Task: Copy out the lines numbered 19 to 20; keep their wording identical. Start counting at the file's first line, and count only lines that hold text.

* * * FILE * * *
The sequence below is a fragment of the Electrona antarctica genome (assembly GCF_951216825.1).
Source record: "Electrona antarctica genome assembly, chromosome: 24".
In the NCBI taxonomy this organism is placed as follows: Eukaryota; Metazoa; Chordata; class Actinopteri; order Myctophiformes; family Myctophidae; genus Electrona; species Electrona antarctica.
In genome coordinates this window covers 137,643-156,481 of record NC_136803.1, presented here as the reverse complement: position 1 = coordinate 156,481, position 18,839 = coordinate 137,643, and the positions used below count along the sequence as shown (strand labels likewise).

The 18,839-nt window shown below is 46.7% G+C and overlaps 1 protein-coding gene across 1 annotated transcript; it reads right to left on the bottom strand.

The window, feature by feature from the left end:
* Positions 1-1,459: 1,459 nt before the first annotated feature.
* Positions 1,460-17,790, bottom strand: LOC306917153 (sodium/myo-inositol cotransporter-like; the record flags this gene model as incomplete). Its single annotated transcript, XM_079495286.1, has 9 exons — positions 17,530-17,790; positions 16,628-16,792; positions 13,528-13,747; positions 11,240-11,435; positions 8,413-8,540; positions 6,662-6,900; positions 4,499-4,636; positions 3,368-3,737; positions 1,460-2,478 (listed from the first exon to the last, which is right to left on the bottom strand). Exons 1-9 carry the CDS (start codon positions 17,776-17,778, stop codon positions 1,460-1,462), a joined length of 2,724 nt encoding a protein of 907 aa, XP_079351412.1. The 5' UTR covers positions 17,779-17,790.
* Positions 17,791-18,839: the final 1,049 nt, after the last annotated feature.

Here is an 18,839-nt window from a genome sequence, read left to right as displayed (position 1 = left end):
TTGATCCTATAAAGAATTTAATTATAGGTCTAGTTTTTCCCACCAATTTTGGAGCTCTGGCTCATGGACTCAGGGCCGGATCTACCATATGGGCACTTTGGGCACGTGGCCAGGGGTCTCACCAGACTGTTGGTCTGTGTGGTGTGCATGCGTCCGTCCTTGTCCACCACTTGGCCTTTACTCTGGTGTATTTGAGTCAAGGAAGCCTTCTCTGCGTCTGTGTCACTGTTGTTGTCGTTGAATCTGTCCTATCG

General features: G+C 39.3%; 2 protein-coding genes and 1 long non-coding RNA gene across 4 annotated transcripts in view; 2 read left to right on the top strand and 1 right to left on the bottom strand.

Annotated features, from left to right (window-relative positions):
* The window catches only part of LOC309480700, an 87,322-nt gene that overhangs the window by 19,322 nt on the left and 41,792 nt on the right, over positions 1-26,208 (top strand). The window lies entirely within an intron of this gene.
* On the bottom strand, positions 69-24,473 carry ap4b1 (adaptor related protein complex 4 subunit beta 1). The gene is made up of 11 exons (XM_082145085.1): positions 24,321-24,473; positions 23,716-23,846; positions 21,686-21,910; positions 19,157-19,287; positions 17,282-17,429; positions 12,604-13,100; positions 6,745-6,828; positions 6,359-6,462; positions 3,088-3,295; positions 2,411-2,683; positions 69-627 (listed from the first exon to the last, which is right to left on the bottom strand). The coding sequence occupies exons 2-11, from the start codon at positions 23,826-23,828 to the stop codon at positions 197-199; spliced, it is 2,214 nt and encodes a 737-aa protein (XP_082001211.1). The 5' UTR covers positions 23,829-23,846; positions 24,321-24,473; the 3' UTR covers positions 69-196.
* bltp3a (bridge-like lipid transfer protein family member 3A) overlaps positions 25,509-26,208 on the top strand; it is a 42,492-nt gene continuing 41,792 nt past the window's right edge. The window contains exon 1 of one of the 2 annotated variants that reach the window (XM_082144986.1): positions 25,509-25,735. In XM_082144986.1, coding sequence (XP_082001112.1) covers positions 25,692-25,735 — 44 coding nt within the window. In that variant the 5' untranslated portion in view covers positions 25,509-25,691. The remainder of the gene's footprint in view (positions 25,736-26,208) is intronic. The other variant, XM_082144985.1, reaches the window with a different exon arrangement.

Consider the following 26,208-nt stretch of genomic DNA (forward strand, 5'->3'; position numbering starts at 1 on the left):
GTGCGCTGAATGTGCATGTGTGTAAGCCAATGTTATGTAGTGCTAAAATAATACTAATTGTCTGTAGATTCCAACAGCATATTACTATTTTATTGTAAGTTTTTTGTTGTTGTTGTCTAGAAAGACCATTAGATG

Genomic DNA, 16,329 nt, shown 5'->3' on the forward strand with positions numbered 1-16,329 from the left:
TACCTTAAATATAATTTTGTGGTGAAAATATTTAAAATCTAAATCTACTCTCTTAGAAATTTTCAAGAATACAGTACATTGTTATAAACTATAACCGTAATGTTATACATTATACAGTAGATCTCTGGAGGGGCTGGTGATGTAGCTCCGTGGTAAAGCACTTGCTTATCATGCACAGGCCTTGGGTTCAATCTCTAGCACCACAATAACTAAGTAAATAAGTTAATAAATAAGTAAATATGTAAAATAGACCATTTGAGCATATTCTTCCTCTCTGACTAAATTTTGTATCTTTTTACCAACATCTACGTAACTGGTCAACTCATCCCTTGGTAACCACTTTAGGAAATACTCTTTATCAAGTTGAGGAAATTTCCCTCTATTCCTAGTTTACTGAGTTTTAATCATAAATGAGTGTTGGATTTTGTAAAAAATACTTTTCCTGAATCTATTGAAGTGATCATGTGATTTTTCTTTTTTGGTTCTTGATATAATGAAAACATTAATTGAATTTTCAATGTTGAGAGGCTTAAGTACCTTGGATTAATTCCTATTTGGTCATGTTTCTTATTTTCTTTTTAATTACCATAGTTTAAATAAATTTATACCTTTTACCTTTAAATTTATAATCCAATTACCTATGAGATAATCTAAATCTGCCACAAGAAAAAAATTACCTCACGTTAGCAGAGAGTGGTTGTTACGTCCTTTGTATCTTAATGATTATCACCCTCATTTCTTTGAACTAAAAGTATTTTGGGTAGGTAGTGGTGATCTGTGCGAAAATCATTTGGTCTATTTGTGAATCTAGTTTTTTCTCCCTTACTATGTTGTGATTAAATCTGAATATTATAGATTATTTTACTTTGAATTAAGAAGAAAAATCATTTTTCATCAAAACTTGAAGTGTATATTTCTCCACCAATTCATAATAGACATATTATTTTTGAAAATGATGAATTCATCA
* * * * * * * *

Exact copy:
Genomic DNA, 16,329 nt, shown 5'->3' on the forward strand with positions numbered 1-16,329 from the left:
TACCTTAAATATAATTTTGTGGTGAAAATATTTAAAATCTAAATCTACTCTCTTAGAAATTTTCAAGAATACAGTACATTGTTATAAACTATAACCGTAATGTTATACATTATACAGTAGATCTCTGGAGGGGCTGGTGATGTAGCTCCGTGGTAAAGCACTTGCTTATCATGCACAGGCCTTGGGTTCAATCTCTAGCACCACAATAACTAAGTAAATAAGTTAATAAATAAGTAAATATGTAAAATAGACCATTTGAGCATATTCTTCCTCTCTGACTAAATTTTGTATCTTTTTACCAACATCTACGTAACTGGTCAACTCATCCCTTGGTAACCACTTTAGGAAATACTCTTTATCAAGTTGAGGAAATTTCCCTCTATTCCTAGTTTACTGAGTTTTAATCATAAATGAGTGTTGGATTTTGTAAAAAATACTTTTCCTGAATCTATTGAAGTGATCATGTGATTTTTCTTTTTTGGTTCTTGATATAATGAAAACATTAATTGAATTTTCAATGTTGAGAGGCTTAAGTACCTTGGATTAATTCCTATTTGGTCATGTTTCTTATTTTCTTTTTAATTACCATAGTTTAAATAAATTTATACCTTTTACCTTTAAATTTATAATCCAATTACCTATGAGATAATCTAAATCTGCCACAAGAAAAAAATTACCTCACGTTAGCAGAGAGTGGTTGTTACGTCCTTTGTATCTTAATGATTATCACCCTCATTTCTTTGAACTAAAAGTATTTTGGGTAGGTAGTGGTGATCTGTGCGAAAATCATTTGGTCTATTTGTGAATCTAGTTTTTTCTCCCTTACTATGTTGTGATTAAATCTGAATATTATAGATTATTTTACTTTGAATTAAGAAGAAAAATCATTTTTCATCAAAACTTGAAGTGTATATTTCTCCACCAATTCATAATAGACATATTATTTTTGAAAATGATGAATTCATCA